WASHINGTON – Speaker Nancy Pelosi pushed back on Democrats calling for the impeachment of President Donald Trump, even though she said the president “engaged in highly unethical and unscrupulous behavior which does not bring honor to the office he holds.”
Responding to calls from some of her members to impeach Trump for acts revealed Thursday in a redacted version of special counsel Robert Mueller’s report, Pelosi said impeachment proceedings are not the only way to uncover the facts needed for Congress to hold Trump “accountable.”
Her “Dear Colleague” letter posted on Monday comes before a conference call with House Democrats to discuss her party’s response to the investigation of Russian influence in the 2016 presidential election. Pelosi conceded Democrats don’t all agree on what course they should take following the report’s release last week.
“While our views range from proceeding to investigate the findings of the Mueller report or proceeding directly to impeachment, we all firmly agree that we should proceed down a path of finding the truth,” she wrote.
The letter reveals the delicate balance Democrats are trying to strike between using their constitutional authority to stop Trump or turning their attention to 2020 elections to deny him re-election. Pelosi, who has been trying to tamp down impeachment talk, also wrote that it is “important to know that the facts regarding holding the president accountable can be gained outside of impeachment hearings.”
House Democrats already have launched multiple investigations of Trump, including his associates and businesses. Details from the Mueller report could be folded into those efforts, reinforced by new revelations and amplified by committee hearings and witness testimony.
The Judiciary Committee has scheduled a May 2 hearing with Attorney General William Barr and plans to call Mueller to testify.
Aside from impeachment, House leaders have suggested some type of censure resolution as another possible outcome of an investigation.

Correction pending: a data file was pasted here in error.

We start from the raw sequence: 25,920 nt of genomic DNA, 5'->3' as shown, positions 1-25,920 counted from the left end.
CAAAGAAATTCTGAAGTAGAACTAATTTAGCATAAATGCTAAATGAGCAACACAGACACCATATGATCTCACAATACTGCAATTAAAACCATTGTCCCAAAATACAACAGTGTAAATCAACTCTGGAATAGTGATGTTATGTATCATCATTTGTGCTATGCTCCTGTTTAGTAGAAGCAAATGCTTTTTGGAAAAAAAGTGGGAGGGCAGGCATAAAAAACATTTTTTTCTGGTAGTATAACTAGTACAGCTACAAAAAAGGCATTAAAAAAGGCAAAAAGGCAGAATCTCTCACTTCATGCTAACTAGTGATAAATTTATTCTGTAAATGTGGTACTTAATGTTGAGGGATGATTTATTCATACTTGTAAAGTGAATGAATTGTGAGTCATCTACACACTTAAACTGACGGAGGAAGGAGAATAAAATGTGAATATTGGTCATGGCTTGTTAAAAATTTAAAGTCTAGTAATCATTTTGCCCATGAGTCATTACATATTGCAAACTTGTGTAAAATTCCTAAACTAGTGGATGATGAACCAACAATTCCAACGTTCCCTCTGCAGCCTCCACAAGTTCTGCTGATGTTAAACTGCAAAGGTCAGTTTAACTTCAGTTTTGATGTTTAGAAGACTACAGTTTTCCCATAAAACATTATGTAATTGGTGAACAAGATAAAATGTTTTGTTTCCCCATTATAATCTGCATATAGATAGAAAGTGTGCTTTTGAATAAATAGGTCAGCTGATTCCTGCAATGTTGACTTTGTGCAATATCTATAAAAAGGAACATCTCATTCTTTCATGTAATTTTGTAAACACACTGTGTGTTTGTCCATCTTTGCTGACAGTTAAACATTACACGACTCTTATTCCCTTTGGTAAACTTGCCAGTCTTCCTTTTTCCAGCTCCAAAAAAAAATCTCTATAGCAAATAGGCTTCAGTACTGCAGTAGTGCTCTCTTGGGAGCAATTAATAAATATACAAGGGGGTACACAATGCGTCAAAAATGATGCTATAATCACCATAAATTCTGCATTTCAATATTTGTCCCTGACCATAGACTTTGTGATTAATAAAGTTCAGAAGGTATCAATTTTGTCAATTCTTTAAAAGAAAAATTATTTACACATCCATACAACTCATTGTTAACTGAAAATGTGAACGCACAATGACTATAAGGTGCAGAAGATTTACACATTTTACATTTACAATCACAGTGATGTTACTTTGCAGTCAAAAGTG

“As we proceed to uncover the truth and present additional needed reforms to protect our democracy, we must show the American people we are proceeding free from passion or prejudice, strictly on the presentation of fact,” Pelosi wrote.
But these efforts might not be enough for some of the most vocal House Democrats, including Rep. Alexandria Ocasio-Cortez and other progressives, who have joined their colleagues who already introduced articles of impeachment.
They argue that Mueller’s findings of potential obstruction of justice leave it up to the House do its constitutional duty if the president has committed a crime. Two Democratic presidential candidates, Sen. Elizabeth Warren of Massachusetts and Julian Castro, want the House to consider impeachment.
Others worry that overreaching on impeachment could diminish or undercut Democratic efforts on policy issues like health care, violence against women, gun control and the environment that they plan to highlight in the 2020 elections. They argue it is unlikely the Republican-led Senate would convict Trump.
But for others, that’s not what is important. To some of them, failure of the House to act on impeachment — regardless of what the Senate might do — would set a dangerous precedent of immunity.
“Which means that we will have allowed the president to be above the law,” said Rep. Al Green of Texas, who promises to force a vote on the floor.